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Code Review Mind Map

I’m working on implementing code reviews for a client, and dug up this old mind map of what I consider important.

Let me know if you have any suggestions on improving it.

Code Review Mind Map

Click to expand

  • How to do a code review
    • Select the code to review
      • Ensure all developers eventually have some of their code reviewed
      • Indicators of good code to review
        • Code that already has problems
          • Bugs
          • Performance issues
        • Crucial code
        • Complicated code
          • High cyclomatic complexity
          • Long classes and methods
          • Large amount of class coupling
        • Code that could be re-used in a library
      • Review limits
        • Review approximately 300 lines of code
        • Select one class, or a few related classes
        • Group review meeting is one hour long (or less, if done before one hour)
    • Who should attend reviews?
      • Author of code being reviewed
      • Moderator
        • Not the code author
        • Ensures review stays on track
        • Writes down changes to make
      • A mix of junior and senior developers (to help spread knowledge)
    • Author goes through the code before sending to reviewers
      • Add a short description of what the code does
      • Also gives them a chance to personally review the code once more
    • Send code to reviewers before the group review
      • Two or three days before the group review
      • Do individual, quick pre-reviews before the group review
        • Make notes for the group review
    • During the group review
      • Go through [roughly] 10 lines, or one method, at a time
        • If printing source code, include line numbers
      • No personal attacks on the author are allowed
      • Don’t make changes based on other programmer’s personal preferences
      • Moderator records changes the team agrees on
        • To the source code
        • To the coding standards (if applicable)
        • To the continuous integration process (automated checks)
    • After the group review
      • Ensure changes are made and checked in
  • Benefits you’ll receive
    • Defects are found before going to QA (or production)
    • Generally, more defects are found here, than in QA
    • Code reviews are more likely to find “edge case” problems
    • More developers are familiar with the code
    • Developers share “best practices” with each other during the review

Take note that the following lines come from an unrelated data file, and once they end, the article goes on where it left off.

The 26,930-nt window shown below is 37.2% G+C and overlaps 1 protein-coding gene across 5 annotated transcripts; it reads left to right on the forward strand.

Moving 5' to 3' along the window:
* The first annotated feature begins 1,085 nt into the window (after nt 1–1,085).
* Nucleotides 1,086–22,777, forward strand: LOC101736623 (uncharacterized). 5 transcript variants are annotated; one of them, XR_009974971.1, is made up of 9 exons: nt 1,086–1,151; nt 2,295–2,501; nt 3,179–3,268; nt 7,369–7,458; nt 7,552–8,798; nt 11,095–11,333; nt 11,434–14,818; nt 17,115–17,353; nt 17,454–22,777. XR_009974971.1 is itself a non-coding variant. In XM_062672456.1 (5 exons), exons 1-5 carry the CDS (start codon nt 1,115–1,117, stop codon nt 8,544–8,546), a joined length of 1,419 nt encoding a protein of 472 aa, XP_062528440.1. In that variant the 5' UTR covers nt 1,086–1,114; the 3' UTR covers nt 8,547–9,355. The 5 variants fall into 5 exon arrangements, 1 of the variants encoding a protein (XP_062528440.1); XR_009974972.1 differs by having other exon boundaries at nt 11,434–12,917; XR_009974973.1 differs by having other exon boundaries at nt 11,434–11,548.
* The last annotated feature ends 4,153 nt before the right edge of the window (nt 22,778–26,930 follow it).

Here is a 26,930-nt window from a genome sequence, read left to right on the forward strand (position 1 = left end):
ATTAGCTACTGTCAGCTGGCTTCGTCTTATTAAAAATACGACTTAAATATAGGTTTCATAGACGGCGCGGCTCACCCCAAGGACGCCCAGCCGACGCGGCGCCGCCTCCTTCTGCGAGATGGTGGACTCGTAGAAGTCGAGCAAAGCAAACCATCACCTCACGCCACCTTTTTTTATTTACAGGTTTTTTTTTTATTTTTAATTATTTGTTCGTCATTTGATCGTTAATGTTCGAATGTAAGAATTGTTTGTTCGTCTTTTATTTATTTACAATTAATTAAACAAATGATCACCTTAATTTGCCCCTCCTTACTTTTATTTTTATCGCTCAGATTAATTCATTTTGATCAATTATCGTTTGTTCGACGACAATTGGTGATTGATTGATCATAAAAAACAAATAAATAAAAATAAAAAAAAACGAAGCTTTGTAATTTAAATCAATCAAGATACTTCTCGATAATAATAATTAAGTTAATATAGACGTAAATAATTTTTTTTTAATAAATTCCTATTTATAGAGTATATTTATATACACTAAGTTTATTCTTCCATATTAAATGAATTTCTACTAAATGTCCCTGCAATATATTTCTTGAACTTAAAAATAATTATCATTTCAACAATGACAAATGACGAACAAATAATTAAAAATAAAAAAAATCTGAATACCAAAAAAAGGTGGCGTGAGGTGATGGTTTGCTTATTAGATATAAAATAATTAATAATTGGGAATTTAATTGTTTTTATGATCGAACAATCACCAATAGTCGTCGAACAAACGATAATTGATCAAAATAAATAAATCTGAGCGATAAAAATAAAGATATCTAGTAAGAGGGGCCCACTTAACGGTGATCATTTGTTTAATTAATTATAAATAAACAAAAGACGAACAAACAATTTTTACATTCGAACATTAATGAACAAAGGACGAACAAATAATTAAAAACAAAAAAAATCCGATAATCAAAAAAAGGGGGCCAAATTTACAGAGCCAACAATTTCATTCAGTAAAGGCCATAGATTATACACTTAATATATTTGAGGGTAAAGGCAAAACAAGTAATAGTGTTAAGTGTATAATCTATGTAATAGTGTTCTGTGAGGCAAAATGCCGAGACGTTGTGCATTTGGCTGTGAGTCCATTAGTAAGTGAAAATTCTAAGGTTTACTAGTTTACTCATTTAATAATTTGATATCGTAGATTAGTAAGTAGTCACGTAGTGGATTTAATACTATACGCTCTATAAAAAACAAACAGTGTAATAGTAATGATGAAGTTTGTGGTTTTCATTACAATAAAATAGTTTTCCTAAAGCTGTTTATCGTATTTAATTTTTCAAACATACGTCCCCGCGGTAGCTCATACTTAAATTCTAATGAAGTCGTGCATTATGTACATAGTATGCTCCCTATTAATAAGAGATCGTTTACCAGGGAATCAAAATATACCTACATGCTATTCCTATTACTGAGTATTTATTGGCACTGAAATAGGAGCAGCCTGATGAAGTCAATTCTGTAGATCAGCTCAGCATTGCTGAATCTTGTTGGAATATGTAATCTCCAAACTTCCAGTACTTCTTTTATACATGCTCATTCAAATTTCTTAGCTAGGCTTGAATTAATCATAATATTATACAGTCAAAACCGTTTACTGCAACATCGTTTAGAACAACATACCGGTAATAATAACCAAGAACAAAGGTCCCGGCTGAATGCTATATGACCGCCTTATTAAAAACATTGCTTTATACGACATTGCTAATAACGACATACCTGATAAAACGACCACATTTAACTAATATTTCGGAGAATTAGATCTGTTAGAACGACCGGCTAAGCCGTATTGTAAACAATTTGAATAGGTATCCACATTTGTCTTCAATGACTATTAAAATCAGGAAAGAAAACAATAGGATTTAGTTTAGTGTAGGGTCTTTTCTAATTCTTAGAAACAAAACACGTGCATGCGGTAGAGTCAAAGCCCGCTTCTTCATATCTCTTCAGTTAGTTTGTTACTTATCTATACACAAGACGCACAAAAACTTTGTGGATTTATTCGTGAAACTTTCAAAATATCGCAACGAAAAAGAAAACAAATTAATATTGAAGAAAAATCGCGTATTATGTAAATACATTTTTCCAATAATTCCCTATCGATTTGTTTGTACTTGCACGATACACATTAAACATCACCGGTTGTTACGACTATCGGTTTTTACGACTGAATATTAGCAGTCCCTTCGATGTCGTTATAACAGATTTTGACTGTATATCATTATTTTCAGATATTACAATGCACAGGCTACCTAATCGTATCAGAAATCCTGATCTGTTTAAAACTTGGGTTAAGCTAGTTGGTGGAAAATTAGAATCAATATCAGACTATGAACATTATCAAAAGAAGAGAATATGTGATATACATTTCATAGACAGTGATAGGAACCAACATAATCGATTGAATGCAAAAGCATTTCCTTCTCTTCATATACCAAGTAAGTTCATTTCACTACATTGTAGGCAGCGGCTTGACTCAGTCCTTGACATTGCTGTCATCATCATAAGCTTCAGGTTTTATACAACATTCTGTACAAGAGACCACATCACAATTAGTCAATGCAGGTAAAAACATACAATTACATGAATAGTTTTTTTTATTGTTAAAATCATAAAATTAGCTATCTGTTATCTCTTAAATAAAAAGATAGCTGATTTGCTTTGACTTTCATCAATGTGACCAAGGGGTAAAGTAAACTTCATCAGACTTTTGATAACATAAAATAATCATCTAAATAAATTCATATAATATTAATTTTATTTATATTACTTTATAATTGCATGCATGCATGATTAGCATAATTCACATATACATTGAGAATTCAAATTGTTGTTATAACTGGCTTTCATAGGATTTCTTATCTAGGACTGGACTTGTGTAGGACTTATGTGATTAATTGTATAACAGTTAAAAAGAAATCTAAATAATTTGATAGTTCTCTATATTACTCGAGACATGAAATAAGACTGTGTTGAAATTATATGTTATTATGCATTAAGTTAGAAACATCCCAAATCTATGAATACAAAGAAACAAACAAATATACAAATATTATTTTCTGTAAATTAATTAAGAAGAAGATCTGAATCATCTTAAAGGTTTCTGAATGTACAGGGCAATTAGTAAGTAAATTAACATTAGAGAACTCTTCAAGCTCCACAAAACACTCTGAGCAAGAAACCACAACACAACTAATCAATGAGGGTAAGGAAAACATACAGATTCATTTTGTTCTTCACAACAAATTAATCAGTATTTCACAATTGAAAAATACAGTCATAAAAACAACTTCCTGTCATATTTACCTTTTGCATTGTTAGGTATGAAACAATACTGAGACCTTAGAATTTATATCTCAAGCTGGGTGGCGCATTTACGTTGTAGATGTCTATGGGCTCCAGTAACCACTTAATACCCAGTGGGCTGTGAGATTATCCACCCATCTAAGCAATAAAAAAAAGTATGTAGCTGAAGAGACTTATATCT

• Potential problems
    • Some developers use reviews to show their “superiority” over other developers
    • Reviewers lose focus and start discussing larger, or unrelated, issues
    • Reviewers state personal preferences as “the best way”
    • Suggested changes are never made
    • Some reviewers don’t contribute any suggestions
  • Potential problem solutions
    • Have phrases to stop discussion problems
      • “Offline”
      • “Personal Preference”
  • Modify the process
    • If you find recurring problems, can you add automated checks for them?
    • Would you do better with fewer, or more, reviewers in each group review?
    • Do the individual pre-reviews lead to better group reviews?
  • What NOT to do
    • Use reviews to evaluate developers
      • Decreases desire to participate
      • Less participation = fewer bugs found
  • Types of defects
    • Bugs/errors
    • Poorly named classes/properties/methods/variables
    • Duplicated code
    • Code that will cause performance problems
    • Code that doesn’t match coding standards


  1. David Millican
    David Millican October 7, 2013

    I like to have the relevant test code reviewed at the same time to verify that any tests are valid and cover appropriately. This prevents creating weak tests that just show up on coverage reports.

    • Scott Lilly
      Scott Lilly October 7, 2013

      That’s a good idea. If I did that, I’d probably include the lines of code from the test code in the total number of lines of code for the review (the 400-500 lines of all types of code).

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